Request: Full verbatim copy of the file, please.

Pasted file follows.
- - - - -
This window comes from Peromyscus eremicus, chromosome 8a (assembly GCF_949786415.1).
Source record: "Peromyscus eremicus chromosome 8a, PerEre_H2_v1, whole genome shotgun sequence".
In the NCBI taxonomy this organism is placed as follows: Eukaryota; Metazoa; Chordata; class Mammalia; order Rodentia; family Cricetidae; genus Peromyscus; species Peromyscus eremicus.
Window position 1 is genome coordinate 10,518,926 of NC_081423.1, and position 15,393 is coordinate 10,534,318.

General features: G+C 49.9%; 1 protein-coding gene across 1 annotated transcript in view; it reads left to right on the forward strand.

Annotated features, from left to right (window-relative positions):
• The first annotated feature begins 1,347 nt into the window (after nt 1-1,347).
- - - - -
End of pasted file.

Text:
This window comes from Peromyscus eremicus, chromosome 8a (assembly GCF_949786415.1).
Source record: "Peromyscus eremicus chromosome 8a, PerEre_H2_v1, whole genome shotgun sequence".
In the NCBI taxonomy this organism is placed as follows: Eukaryota; Metazoa; Chordata; class Mammalia; order Rodentia; family Cricetidae; genus Peromyscus; species Peromyscus eremicus.
Window position 1 is genome coordinate 10,518,926 of NC_081423.1, and position 15,393 is coordinate 10,534,318.

General features: G+C 49.9%; 1 protein-coding gene across 1 annotated transcript in view; it reads left to right on the forward strand.

Annotated features, from left to right (window-relative positions):
• The first annotated feature begins 1,347 nt into the window (after nt 1-1,347).